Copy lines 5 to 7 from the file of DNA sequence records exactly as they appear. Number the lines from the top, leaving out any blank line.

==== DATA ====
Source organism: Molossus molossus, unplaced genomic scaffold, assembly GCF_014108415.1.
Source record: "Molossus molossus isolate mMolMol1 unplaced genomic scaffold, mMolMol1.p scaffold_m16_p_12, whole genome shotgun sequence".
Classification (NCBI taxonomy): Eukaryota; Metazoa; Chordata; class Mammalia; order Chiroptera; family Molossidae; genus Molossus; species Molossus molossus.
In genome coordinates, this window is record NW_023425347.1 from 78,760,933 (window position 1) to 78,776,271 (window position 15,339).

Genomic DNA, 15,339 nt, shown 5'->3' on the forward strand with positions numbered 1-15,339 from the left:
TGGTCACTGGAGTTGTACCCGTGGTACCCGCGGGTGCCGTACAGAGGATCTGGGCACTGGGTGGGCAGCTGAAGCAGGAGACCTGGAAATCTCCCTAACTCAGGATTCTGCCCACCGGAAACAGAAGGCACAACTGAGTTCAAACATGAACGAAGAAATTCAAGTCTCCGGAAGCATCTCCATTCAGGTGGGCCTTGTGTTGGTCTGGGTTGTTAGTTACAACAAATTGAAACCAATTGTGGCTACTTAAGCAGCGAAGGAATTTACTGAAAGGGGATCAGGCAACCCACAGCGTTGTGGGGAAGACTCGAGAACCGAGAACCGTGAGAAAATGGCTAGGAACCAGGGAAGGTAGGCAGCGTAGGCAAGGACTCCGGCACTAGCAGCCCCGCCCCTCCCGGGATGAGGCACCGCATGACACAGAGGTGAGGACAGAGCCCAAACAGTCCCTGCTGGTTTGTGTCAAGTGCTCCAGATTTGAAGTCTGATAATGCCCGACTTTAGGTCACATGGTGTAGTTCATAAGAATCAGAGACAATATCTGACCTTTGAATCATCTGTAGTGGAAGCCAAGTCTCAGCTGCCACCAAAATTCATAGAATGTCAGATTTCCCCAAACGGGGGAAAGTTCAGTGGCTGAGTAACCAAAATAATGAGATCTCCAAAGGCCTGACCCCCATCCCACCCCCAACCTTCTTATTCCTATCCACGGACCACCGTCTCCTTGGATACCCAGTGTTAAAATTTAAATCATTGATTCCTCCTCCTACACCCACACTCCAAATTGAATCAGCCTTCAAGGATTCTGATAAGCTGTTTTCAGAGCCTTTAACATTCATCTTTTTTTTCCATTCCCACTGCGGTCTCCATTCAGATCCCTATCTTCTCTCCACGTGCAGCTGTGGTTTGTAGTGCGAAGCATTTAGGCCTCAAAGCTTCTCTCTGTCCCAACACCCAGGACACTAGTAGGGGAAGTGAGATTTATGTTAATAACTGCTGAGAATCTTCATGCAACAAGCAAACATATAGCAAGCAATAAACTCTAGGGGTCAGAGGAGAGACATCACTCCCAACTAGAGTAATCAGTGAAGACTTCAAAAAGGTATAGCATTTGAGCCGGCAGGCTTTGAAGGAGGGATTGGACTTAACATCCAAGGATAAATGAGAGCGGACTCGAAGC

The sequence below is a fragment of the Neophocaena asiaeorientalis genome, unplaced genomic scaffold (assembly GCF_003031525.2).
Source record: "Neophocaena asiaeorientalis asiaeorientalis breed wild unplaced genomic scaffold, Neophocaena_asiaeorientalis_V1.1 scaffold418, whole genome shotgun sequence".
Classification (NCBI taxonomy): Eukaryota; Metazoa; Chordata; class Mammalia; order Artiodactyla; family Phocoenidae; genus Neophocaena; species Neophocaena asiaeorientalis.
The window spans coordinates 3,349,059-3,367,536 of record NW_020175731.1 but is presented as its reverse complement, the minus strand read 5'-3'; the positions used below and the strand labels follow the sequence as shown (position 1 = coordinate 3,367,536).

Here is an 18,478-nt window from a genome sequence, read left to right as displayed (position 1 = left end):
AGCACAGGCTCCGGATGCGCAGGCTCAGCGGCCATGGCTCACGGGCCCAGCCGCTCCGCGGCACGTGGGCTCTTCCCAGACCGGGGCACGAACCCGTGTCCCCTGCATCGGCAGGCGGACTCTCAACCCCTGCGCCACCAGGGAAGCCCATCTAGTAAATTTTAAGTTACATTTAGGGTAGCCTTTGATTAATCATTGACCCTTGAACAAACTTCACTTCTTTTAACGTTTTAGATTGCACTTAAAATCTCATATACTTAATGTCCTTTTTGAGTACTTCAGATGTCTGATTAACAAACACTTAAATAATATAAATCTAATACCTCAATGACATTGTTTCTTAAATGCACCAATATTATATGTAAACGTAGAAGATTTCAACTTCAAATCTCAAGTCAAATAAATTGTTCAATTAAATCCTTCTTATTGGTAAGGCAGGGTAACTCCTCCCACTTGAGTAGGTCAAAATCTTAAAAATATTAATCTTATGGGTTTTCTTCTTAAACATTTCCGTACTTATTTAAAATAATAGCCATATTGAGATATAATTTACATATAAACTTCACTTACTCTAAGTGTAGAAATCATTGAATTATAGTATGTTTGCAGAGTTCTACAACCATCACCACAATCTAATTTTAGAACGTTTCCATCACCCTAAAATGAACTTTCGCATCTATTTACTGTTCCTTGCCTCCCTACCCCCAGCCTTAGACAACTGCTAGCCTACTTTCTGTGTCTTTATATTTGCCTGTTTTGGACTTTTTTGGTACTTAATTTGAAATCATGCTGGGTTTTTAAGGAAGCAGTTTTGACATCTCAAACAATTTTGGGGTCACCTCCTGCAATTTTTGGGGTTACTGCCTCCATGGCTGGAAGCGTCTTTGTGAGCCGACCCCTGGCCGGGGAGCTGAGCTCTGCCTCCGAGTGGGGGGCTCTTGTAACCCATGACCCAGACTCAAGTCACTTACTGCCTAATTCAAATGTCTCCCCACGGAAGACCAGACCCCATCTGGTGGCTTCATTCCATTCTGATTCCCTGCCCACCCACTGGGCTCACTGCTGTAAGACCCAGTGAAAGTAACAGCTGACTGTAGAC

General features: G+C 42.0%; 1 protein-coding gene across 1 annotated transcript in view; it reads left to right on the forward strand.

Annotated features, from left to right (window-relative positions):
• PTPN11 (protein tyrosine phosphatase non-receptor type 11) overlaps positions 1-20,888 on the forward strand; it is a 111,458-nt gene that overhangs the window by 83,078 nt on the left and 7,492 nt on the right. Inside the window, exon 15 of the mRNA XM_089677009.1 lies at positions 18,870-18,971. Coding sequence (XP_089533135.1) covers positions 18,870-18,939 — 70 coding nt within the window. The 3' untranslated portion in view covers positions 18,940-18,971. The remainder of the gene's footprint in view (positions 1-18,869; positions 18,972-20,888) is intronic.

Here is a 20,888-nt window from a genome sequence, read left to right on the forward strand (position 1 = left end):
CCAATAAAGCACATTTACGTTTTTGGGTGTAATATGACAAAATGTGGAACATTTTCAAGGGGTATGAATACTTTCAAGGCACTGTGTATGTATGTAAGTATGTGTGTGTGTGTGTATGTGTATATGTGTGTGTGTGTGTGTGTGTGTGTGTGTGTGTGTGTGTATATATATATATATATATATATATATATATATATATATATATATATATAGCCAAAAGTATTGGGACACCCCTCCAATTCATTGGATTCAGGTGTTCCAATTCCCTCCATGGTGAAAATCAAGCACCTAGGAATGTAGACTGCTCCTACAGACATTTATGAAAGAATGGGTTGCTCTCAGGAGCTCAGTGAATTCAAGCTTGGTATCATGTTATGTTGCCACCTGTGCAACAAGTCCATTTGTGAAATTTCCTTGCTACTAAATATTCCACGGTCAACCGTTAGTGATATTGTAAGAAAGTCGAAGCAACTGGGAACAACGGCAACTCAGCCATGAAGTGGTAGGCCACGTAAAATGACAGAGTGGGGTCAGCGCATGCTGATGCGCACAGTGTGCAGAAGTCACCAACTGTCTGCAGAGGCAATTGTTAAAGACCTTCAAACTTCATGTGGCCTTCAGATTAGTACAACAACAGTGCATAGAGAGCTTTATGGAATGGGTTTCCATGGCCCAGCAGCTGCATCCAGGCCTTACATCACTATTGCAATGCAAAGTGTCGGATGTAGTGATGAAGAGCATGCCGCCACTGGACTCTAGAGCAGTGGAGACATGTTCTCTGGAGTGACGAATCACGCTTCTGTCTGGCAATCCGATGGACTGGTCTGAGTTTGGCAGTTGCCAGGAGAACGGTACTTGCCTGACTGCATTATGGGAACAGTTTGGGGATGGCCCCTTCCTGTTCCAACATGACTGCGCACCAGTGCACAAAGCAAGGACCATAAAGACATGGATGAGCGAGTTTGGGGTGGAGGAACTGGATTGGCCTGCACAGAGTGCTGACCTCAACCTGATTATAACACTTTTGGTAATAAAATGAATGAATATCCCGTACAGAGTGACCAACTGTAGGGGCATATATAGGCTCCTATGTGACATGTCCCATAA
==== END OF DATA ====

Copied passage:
Genomic DNA, 15,339 nt, shown 5'->3' on the forward strand with positions numbered 1-15,339 from the left:
TGGTCACTGGAGTTGTACCCGTGGTACCCGCGGGTGCCGTACAGAGGATCTGGGCACTGGGTGGGCAGCTGAAGCAGGAGACCTGGAAATCTCCCTAACTCAGGATTCTGCCCACCGGAAACAGAAGGCACAACTGAGTTCAAACATGAACGAAGAAATTCAAGTCTCCGGAAGCATCTCCATTCAGGTGGGCCTTGTGTTGGTCTGGGTTGTTAGTTACAACAAATTGAAACCAATTGTGGCTACTTAAGCAGCGAAGGAATTTACTGAAAGGGGATCAGGCAACCCACAGCGTTGTGGGGAAGACTCGAGAACCGAGAACCGTGAGAAAATGGCTAGGAACCAGGGAAGGTAGGCAGCGTAGGCAAGGACTCCGGCACTAGCAGCCCCGCCCCTCCCGGGATGAGGCACCGCATGACACAGAGGTGAGGACAGAGCCCAAACAGTCCCTGCTGGTTTGTGTCAAGTGCTCCAGATTTGAAGTCTGATAATGCCCGACTTTAGGTCACATGGTGTAGTTCATAAGAATCAGAGACAATATCTGACCTTTGAATCATCTGTAGTGGAAGCCAAGTCTCAGCTGCCACCAAAATTCATAGAATGTCAGATTTCCCCAAACGGGGGAAAGTTCAGTGGCTGAGTAACCAAAATAATGAGATCTCCAAAGGCCTGACCCCCATCCCACCCCCAACCTTCTTATTCCTATCCACGGACCACCGTCTCCTTGGATACCCAGTGTTAAAATTTAAATCATTGATTCCTCCTCCTACACCCACACTCCAAATTGAATCAGCCTTCAAGGATTCTGATAAGCTGTTTTCAGAGCCTTTAACATTCATCTTTTTTTTCCATTCCCACTGCGGTCTCCATTCAGATCCCTATCTTCTCTCCACGTGCAGCTGTGGTTTGTAGTGCGAAGCATTTAGGCCTCAAAGCTTCTCTCTGTCCCAACACCCAGGACACTAGTAGGGGAAGTGAGATTTATGTTAATAACTGCTGAGAATCTTCATGCAACAAGCAAACATATAGCAAGCAATAAACTCTAGGGGTCAGAGGAGAGACATCACTCCCAACTAGAGTAATCAGTGAAGACTTCAAAAAGGTATAGCATTTGAGCCGGCAGGCTTTGAAGGAGGGATTGGACTTAACATCCAAGGATAAATGAGAGCGGACTCGAAGC

The sequence below is a fragment of the Neophocaena asiaeorientalis genome, unplaced genomic scaffold (assembly GCF_003031525.2).